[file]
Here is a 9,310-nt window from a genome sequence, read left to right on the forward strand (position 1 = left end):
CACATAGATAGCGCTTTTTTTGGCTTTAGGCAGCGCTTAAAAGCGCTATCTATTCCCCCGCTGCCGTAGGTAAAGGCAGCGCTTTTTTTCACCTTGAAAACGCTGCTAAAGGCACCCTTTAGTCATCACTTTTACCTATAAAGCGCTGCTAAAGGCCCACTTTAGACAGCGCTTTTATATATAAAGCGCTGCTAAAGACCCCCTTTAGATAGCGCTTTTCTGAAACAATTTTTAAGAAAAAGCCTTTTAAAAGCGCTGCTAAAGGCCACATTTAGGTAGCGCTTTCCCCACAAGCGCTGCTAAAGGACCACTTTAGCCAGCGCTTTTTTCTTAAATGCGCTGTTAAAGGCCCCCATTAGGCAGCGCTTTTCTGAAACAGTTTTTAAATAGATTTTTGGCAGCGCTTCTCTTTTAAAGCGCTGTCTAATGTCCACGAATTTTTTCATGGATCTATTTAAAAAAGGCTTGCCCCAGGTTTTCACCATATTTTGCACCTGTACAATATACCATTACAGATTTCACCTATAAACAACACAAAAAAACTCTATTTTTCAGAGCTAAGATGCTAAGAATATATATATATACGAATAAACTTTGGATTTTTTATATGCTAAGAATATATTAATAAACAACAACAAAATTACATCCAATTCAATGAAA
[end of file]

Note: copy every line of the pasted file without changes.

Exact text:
Here is a 9,310-nt window from a genome sequence, read left to right on the forward strand (position 1 = left end):
CACATAGATAGCGCTTTTTTTGGCTTTAGGCAGCGCTTAAAAGCGCTATCTATTCCCCCGCTGCCGTAGGTAAAGGCAGCGCTTTTTTTCACCTTGAAAACGCTGCTAAAGGCACCCTTTAGTCATCACTTTTACCTATAAAGCGCTGCTAAAGGCCCACTTTAGACAGCGCTTTTATATATAAAGCGCTGCTAAAGACCCCCTTTAGATAGCGCTTTTCTGAAACAATTTTTAAGAAAAAGCCTTTTAAAAGCGCTGCTAAAGGCCACATTTAGGTAGCGCTTTCCCCACAAGCGCTGCTAAAGGACCACTTTAGCCAGCGCTTTTTTCTTAAATGCGCTGTTAAAGGCCCCCATTAGGCAGCGCTTTTCTGAAACAGTTTTTAAATAGATTTTTGGCAGCGCTTCTCTTTTAAAGCGCTGTCTAATGTCCACGAATTTTTTCATGGATCTATTTAAAAAAGGCTTGCCCCAGGTTTTCACCATATTTTGCACCTGTACAATATACCATTACAGATTTCACCTATAAACAACACAAAAAAACTCTATTTTTCAGAGCTAAGATGCTAAGAATATATATATATACGAATAAACTTTGGATTTTTTATATGCTAAGAATATATTAATAAACAACAACAAAATTACATCCAATTCAATGAAA